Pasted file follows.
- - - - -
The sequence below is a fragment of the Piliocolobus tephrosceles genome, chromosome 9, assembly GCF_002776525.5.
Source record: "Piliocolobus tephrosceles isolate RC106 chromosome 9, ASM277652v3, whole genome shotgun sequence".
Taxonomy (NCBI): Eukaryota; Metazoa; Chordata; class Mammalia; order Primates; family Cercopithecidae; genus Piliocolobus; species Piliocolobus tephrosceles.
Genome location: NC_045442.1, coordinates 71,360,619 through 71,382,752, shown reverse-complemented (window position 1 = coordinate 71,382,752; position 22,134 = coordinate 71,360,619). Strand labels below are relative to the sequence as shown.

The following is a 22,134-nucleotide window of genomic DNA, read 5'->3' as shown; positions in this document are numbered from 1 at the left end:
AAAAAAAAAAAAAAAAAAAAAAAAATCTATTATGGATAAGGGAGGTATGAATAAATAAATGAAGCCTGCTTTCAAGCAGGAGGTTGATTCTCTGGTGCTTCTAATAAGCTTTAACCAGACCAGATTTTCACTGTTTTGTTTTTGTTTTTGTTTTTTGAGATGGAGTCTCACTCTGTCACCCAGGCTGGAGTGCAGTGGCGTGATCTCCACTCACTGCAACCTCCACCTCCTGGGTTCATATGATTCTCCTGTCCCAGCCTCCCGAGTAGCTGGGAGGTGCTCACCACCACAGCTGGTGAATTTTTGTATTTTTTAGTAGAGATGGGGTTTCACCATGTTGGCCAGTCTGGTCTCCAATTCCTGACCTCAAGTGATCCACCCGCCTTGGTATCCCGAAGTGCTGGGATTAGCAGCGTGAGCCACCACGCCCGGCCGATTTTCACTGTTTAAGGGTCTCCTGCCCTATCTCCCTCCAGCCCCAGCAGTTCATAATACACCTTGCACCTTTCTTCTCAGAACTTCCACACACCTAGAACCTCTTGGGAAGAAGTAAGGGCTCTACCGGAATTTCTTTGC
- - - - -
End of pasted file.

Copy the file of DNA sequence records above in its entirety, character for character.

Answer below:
The sequence below is a fragment of the Piliocolobus tephrosceles genome, chromosome 9, assembly GCF_002776525.5.
Source record: "Piliocolobus tephrosceles isolate RC106 chromosome 9, ASM277652v3, whole genome shotgun sequence".
Taxonomy (NCBI): Eukaryota; Metazoa; Chordata; class Mammalia; order Primates; family Cercopithecidae; genus Piliocolobus; species Piliocolobus tephrosceles.
Genome location: NC_045442.1, coordinates 71,360,619 through 71,382,752, shown reverse-complemented (window position 1 = coordinate 71,382,752; position 22,134 = coordinate 71,360,619). Strand labels below are relative to the sequence as shown.

The following is a 22,134-nucleotide window of genomic DNA, read 5'->3' as shown; positions in this document are numbered from 1 at the left end:
AAAAAAAAAAAAAAAAAAAAAAAAATCTATTATGGATAAGGGAGGTATGAATAAATAAATGAAGCCTGCTTTCAAGCAGGAGGTTGATTCTCTGGTGCTTCTAATAAGCTTTAACCAGACCAGATTTTCACTGTTTTGTTTTTGTTTTTGTTTTTTGAGATGGAGTCTCACTCTGTCACCCAGGCTGGAGTGCAGTGGCGTGATCTCCACTCACTGCAACCTCCACCTCCTGGGTTCATATGATTCTCCTGTCCCAGCCTCCCGAGTAGCTGGGAGGTGCTCACCACCACAGCTGGTGAATTTTTGTATTTTTTAGTAGAGATGGGGTTTCACCATGTTGGCCAGTCTGGTCTCCAATTCCTGACCTCAAGTGATCCACCCGCCTTGGTATCCCGAAGTGCTGGGATTAGCAGCGTGAGCCACCACGCCCGGCCGATTTTCACTGTTTAAGGGTCTCCTGCCCTATCTCCCTCCAGCCCCAGCAGTTCATAATACACCTTGCACCTTTCTTCTCAGAACTTCCACACACCTAGAACCTCTTGGGAAGAAGTAAGGGCTCTACCGGAATTTCTTTGC